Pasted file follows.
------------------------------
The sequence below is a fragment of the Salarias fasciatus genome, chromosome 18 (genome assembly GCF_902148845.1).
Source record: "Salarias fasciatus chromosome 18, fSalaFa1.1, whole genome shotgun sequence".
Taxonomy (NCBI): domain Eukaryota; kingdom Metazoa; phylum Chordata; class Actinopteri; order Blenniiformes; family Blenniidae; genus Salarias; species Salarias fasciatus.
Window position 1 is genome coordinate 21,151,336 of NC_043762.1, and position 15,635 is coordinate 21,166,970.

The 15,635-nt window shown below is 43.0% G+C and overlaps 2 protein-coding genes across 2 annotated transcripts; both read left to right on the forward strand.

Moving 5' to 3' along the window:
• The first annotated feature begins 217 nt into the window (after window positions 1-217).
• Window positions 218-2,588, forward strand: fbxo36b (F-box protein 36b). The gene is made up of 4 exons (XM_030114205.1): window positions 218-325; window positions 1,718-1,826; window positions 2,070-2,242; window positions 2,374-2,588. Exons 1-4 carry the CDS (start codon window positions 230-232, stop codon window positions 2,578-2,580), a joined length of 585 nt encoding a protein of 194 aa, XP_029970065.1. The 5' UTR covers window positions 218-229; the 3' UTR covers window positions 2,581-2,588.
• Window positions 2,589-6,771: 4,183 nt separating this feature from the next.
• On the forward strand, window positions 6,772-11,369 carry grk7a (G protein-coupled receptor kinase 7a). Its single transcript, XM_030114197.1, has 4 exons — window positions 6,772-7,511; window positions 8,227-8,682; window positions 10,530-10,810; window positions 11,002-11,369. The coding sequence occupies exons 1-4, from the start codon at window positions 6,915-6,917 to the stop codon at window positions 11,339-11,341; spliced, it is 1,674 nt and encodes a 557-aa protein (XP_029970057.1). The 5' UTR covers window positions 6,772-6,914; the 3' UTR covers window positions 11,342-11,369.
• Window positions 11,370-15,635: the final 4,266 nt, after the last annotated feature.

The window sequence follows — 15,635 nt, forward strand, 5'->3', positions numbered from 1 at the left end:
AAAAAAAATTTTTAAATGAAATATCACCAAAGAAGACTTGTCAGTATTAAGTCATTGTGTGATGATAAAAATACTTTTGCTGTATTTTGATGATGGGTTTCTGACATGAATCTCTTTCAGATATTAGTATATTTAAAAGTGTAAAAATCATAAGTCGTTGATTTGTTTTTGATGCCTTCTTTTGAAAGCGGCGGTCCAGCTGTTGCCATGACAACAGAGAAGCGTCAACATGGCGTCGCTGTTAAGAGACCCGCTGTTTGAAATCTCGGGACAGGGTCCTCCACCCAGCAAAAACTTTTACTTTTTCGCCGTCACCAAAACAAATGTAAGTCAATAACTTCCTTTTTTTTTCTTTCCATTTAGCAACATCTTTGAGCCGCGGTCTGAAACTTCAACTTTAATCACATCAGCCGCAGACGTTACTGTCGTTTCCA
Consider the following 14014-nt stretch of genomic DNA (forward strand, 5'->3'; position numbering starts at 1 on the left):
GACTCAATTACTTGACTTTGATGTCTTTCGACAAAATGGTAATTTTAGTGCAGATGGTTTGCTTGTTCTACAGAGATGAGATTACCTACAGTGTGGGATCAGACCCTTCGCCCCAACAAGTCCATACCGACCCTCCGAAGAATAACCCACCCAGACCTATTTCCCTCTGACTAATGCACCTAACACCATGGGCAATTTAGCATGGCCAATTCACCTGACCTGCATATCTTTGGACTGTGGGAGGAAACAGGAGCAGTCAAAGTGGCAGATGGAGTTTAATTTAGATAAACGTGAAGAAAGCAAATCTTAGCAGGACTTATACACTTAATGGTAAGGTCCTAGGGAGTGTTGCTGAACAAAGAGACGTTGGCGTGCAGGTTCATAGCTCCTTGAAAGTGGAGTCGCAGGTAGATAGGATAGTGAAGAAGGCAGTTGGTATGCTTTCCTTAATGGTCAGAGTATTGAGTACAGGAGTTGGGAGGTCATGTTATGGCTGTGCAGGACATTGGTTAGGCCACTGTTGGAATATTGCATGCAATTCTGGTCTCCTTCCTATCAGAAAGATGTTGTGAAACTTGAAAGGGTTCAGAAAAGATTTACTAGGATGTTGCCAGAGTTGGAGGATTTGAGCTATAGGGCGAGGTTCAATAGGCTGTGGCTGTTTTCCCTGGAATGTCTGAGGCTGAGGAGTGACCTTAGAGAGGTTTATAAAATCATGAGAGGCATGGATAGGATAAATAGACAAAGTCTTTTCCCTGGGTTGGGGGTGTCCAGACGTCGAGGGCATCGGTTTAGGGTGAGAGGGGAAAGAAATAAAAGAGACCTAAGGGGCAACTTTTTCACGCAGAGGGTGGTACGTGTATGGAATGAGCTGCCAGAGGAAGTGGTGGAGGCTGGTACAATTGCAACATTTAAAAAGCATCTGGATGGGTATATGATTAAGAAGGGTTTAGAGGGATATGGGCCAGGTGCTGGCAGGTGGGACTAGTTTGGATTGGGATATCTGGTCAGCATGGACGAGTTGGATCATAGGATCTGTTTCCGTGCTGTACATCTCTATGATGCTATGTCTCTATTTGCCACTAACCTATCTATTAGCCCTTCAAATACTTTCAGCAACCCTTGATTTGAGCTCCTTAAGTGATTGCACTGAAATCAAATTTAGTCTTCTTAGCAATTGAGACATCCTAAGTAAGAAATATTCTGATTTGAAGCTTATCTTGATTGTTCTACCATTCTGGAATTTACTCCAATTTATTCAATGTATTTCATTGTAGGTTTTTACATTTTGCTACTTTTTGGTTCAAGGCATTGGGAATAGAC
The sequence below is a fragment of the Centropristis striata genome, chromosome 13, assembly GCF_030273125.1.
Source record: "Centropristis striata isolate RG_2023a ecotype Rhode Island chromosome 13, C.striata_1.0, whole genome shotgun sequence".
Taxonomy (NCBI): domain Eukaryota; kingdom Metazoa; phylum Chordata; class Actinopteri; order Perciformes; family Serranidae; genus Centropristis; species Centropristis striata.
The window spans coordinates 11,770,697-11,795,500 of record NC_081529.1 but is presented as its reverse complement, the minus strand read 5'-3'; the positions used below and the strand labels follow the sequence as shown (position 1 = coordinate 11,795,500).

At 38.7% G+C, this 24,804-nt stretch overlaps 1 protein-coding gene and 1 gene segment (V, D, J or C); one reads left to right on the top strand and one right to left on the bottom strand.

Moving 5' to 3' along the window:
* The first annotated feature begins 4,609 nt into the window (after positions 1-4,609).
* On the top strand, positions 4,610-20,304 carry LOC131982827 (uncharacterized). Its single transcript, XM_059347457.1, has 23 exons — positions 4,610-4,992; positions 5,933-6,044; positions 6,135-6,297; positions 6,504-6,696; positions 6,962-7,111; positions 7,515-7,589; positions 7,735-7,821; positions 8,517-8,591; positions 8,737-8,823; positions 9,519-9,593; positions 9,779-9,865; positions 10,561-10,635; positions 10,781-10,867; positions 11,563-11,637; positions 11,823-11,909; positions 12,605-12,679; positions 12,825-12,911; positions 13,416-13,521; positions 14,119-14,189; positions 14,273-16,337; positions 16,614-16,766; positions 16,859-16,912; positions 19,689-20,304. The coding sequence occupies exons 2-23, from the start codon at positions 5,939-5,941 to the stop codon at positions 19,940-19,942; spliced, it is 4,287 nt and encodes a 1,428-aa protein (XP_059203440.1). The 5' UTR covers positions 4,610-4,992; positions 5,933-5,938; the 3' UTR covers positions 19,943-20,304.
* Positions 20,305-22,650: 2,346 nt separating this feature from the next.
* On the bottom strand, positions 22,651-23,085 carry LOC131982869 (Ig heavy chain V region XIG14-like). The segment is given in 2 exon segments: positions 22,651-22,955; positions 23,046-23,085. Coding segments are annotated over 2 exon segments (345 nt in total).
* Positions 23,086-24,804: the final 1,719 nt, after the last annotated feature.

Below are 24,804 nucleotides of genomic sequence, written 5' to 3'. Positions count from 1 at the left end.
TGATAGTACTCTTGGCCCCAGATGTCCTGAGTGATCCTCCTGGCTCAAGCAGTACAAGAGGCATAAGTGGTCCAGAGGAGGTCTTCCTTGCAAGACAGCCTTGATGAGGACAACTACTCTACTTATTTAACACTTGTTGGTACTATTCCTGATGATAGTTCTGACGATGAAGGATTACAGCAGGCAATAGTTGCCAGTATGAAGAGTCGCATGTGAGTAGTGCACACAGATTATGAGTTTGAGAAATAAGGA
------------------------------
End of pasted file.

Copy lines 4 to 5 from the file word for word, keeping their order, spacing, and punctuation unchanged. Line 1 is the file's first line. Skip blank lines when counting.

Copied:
Window position 1 is genome coordinate 21,151,336 of NC_043762.1, and position 15,635 is coordinate 21,166,970.

The 15,635-nt window shown below is 43.0% G+C and overlaps 2 protein-coding genes across 2 annotated transcripts; both read left to right on the forward strand.